We ask seven leading interior design firms which key shopfit trends they expect to come through in 2015.
Group creative director, Dalziel + Pow
Not long ago, premium stores were more about the combination of monochrome finishes they could afford. Now it’s about brand expression: what materials suit a brand and how tocreate something unique. Céline, Dior, Valentino - many brands are trying harder to stand out.
We have seen digital design make an impact in the total retail experience. The White Company’s in-store digital technology in Norwich is an example of a brand delivering digital at a personal level.
In the past year, we’ve seen brands attempt to be more personal and connected, breaking down the barriers between stores and customers with workshops and personal shopping spaces.
Hopefully we will see less lookalike stores. Too many concepts rely on recycling the latest denim signage or the white framed gondolas sitting on the dark grey floor. I think there will be a less corporate approach to mass multiples, where shops are instead designed in response to their location, and their place in the brand’s portfolio. One size no longer fits all. In the digital arena, we will see fewer kiosks in store as customers revert to their own devices.
Convenience and contemplation will be polarised, with quick-pay, easy shopping in one area and calm shopping in another. There is room for both in 2015.
Chief executive, Brinkworth
The combination of online and in-store business is becoming an advantageous scenario. The web won’t kill stores; they are stronger together. As they merge, the sum is more than its parts.
Many retailers, such as [cyclewear and lifestyle brand] Rapha, use a space to its full capacity by putting on events that appeal to the customer, build up their community and enrich the brand. Social media and the web have also inspired retailers to generate activity for content, such as product launches and pop-up events.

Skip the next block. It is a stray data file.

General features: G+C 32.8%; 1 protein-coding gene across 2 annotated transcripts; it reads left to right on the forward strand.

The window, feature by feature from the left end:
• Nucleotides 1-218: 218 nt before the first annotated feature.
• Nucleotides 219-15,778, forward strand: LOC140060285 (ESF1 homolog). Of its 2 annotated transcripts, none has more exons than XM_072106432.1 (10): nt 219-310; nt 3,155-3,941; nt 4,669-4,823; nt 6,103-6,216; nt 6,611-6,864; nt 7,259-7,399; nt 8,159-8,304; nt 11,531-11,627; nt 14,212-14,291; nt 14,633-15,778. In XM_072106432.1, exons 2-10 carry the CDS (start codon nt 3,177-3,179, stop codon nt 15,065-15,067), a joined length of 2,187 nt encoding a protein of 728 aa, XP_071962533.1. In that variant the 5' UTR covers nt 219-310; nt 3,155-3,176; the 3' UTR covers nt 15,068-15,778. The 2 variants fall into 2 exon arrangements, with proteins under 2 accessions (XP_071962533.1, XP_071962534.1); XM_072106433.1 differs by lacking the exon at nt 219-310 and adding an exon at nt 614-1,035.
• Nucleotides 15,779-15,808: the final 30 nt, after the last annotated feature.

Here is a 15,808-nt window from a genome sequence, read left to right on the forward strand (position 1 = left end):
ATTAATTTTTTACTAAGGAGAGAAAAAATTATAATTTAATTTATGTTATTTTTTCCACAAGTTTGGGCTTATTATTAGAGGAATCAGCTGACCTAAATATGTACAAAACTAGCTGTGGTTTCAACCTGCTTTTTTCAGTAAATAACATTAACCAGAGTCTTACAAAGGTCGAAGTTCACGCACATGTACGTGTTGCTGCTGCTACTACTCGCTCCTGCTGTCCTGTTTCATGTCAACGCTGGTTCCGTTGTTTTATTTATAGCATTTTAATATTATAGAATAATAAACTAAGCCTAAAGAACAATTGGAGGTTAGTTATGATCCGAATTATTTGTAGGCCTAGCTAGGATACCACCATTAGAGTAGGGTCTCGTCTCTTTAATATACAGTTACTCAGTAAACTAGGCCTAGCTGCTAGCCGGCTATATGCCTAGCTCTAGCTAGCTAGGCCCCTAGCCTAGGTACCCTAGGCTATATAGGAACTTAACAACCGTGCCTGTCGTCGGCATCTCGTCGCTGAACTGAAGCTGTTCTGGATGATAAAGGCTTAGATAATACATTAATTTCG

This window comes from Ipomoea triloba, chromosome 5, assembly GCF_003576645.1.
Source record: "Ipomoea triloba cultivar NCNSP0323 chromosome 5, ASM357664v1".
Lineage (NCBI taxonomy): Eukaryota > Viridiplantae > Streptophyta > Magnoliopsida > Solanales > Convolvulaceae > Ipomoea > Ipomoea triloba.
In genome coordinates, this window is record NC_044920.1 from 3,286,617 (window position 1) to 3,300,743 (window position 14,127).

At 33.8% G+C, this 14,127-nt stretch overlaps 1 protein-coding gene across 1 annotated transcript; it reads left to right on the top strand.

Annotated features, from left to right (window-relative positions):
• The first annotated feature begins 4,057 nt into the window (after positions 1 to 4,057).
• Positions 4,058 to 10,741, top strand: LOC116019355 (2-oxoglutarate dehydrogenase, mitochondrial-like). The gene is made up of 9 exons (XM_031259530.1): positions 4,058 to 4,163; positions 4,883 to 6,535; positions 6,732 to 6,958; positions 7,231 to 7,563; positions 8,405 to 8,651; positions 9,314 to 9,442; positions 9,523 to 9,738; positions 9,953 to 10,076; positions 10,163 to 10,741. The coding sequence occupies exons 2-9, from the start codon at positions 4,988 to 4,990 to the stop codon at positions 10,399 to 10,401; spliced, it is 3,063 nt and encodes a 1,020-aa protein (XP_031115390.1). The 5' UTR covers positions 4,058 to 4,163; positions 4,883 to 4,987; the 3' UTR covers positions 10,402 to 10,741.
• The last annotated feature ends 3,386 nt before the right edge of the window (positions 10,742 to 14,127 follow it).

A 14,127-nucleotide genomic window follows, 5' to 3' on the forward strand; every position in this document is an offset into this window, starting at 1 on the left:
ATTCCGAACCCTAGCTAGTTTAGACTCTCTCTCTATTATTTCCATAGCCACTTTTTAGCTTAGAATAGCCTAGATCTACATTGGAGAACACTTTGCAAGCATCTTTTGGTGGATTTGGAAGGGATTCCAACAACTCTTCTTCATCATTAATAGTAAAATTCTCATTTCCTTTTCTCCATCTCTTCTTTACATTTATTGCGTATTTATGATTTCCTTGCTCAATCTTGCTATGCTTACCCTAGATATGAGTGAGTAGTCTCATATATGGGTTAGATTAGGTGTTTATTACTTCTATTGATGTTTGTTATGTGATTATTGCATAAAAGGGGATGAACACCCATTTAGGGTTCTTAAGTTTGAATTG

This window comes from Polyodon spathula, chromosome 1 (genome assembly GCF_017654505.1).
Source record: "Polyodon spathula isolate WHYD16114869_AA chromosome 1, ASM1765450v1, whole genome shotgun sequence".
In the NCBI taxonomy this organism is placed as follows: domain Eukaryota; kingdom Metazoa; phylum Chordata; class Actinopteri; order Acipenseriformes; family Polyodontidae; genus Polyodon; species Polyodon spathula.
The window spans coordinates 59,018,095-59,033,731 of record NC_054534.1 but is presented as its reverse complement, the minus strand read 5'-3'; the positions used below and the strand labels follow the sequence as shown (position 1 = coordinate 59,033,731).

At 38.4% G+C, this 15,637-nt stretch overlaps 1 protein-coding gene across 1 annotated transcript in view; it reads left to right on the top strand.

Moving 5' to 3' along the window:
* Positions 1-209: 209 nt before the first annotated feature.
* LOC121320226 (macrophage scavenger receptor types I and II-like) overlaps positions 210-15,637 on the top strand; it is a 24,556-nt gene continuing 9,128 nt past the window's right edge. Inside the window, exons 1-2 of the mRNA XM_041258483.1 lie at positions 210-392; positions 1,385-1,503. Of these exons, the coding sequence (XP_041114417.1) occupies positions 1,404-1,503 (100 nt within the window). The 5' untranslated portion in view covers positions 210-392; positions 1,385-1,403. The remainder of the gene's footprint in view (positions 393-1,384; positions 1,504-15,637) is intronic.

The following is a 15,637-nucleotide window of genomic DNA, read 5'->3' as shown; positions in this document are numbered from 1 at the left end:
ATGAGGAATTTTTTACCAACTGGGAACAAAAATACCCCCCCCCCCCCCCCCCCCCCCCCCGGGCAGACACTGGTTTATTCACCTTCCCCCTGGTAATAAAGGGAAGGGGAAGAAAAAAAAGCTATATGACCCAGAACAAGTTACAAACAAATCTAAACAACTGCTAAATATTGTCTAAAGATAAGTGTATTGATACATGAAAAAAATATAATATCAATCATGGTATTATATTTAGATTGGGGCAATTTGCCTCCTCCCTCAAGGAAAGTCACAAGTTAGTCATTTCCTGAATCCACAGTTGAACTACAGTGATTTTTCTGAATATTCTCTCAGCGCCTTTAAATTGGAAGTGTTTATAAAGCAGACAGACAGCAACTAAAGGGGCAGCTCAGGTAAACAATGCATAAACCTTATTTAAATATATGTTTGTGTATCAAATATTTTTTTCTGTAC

Another innovative shift in using retail space has been to extend opening hours and offer different activities throughout the day to make the most of the usually expensive rents. Product volume is slowly shifting too, with many retailers realising that reducing density in store usually equates to increased sales. Having clarity and focus on items works, with larger quantities of stock viewed online.
With all of the above considered, clients are tending to require more flexibility within retail environments to accommodate these shifting activities. Retail has moved from static displays to versatility and communication.
Director, Caulder Moore
Clients Gina, Hackett, Marks & Spencer, Pepe Jeans London, Radley, Sweaty Betty, Snow + Rock, The White Company
Many of the conversations we have with clients in terms of what they are looking for from bricks-and-mortar focus on ensuring we work with them to create an experience that is emotionally engaging. This is so that it communicates the brand’s unique point of view. The store experience should be about narrative and communicating the brand ethos, not just a space to sell product.
As the popularity of online shopping increases, this is even more imperative. In reality, for brands it does not matter whether the customer buys online or in their branded store. In fact, one of our current fashion clients tells us that when they open a physical store in a particular location, they see an upswing in their online sales in that area. So being able to touch and see the product, as well as having a sensory experience that is unique to that specific brand, is still a vital part of a customer emotionally engaging with that brand.
The work we did for Pepe Jeans is the perfect example of the importance of using the store environment to reinforce the brand narrative. We have brought to life Pepe’s brand story of having started life on Portobello Road market. Over recent years, as the brand has grown, particularly in mainland Europe, something of this unique and compelling story was not being sufficiently communicated to customers. Our store concept, which aims to invoke the visual language of market stall retailing for Pepe, reinforced this narrative.
As part of the trend for flagships, the role of cafes and bars in stores to increase dwell time and reinforce destination status is also growing in importance. I think this ‘hybridisation’ will become even more influential as brands seek new ways to extend and strengthen bonds with their customers.
Founder and director, Four IV